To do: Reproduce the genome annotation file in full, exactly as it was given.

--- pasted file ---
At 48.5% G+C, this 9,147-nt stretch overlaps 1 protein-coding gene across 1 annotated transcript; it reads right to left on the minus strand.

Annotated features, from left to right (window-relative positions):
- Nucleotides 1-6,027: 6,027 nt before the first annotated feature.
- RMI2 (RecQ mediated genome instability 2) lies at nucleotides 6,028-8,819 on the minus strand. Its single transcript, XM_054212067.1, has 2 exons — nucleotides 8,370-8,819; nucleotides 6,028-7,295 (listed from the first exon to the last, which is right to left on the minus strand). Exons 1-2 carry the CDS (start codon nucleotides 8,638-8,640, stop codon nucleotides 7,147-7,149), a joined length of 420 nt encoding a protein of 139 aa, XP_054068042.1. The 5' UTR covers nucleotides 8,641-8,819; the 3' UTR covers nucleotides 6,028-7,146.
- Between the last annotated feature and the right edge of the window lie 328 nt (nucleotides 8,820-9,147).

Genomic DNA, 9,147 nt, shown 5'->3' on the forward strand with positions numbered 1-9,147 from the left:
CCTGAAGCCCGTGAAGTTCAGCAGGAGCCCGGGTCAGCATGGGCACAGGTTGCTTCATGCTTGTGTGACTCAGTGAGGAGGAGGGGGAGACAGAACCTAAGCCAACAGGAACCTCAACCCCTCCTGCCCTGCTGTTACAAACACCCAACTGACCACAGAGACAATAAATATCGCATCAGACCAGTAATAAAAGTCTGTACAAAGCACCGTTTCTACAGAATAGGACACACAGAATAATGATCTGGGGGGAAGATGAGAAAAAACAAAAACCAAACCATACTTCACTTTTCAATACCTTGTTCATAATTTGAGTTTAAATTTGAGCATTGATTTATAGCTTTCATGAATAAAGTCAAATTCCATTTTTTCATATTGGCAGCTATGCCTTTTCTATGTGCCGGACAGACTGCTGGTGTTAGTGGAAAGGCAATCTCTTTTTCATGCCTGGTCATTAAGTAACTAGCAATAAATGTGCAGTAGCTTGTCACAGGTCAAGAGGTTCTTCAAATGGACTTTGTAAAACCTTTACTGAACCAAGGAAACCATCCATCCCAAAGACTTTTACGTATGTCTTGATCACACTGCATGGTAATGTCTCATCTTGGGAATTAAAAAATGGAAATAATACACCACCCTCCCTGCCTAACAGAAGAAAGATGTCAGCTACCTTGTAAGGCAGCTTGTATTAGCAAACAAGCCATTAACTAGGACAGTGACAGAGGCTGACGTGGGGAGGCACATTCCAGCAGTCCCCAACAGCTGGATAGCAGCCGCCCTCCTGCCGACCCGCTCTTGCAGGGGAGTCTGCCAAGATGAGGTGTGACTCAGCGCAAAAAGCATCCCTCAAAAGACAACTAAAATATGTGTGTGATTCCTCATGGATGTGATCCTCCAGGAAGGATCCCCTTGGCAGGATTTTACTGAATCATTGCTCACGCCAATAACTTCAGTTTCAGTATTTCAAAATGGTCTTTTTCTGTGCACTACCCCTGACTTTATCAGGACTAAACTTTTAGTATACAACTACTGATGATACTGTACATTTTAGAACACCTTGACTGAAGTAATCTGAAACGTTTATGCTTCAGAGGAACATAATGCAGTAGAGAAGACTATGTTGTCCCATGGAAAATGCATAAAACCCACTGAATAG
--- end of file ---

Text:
At 48.5% G+C, this 9,147-nt stretch overlaps 1 protein-coding gene across 1 annotated transcript; it reads right to left on the minus strand.

Annotated features, from left to right (window-relative positions):
- Nucleotides 1-6,027: 6,027 nt before the first annotated feature.
- RMI2 (RecQ mediated genome instability 2) lies at nucleotides 6,028-8,819 on the minus strand. Its single transcript, XM_054212067.1, has 2 exons — nucleotides 8,370-8,819; nucleotides 6,028-7,295 (listed from the first exon to the last, which is right to left on the minus strand). Exons 1-2 carry the CDS (start codon nucleotides 8,638-8,640, stop codon nucleotides 7,147-7,149), a joined length of 420 nt encoding a protein of 139 aa, XP_054068042.1. The 5' UTR covers nucleotides 8,641-8,819; the 3' UTR covers nucleotides 6,028-7,146.
- Between the last annotated feature and the right edge of the window lie 328 nt (nucleotides 8,820-9,147).

Genomic DNA, 9,147 nt, shown 5'->3' on the forward strand with positions numbered 1-9,147 from the left:
CCTGAAGCCCGTGAAGTTCAGCAGGAGCCCGGGTCAGCATGGGCACAGGTTGCTTCATGCTTGTGTGACTCAGTGAGGAGGAGGGGGAGACAGAACCTAAGCCAACAGGAACCTCAACCCCTCCTGCCCTGCTGTTACAAACACCCAACTGACCACAGAGACAATAAATATCGCATCAGACCAGTAATAAAAGTCTGTACAAAGCACCGTTTCTACAGAATAGGACACACAGAATAATGATCTGGGGGGAAGATGAGAAAAAACAAAAACCAAACCATACTTCACTTTTCAATACCTTGTTCATAATTTGAGTTTAAATTTGAGCATTGATTTATAGCTTTCATGAATAAAGTCAAATTCCATTTTTTCATATTGGCAGCTATGCCTTTTCTATGTGCCGGACAGACTGCTGGTGTTAGTGGAAAGGCAATCTCTTTTTCATGCCTGGTCATTAAGTAACTAGCAATAAATGTGCAGTAGCTTGTCACAGGTCAAGAGGTTCTTCAAATGGACTTTGTAAAACCTTTACTGAACCAAGGAAACCATCCATCCCAAAGACTTTTACGTATGTCTTGATCACACTGCATGGTAATGTCTCATCTTGGGAATTAAAAAATGGAAATAATACACCACCCTCCCTGCCTAACAGAAGAAAGATGTCAGCTACCTTGTAAGGCAGCTTGTATTAGCAAACAAGCCATTAACTAGGACAGTGACAGAGGCTGACGTGGGGAGGCACATTCCAGCAGTCCCCAACAGCTGGATAGCAGCCGCCCTCCTGCCGACCCGCTCTTGCAGGGGAGTCTGCCAAGATGAGGTGTGACTCAGCGCAAAAAGCATCCCTCAAAAGACAACTAAAATATGTGTGTGATTCCTCATGGATGTGATCCTCCAGGAAGGATCCCCTTGGCAGGATTTTACTGAATCATTGCTCACGCCAATAACTTCAGTTTCAGTATTTCAAAATGGTCTTTTTCTGTGCACTACCCCTGACTTTATCAGGACTAAACTTTTAGTATACAACTACTGATGATACTGTACATTTTAGAACACCTTGACTGAAGTAATCTGAAACGTTTATGCTTCAGAGGAACATAATGCAGTAGAGAAGACTATGTTGTCCCATGGAAAATGCATAAAACCCACTGAATAG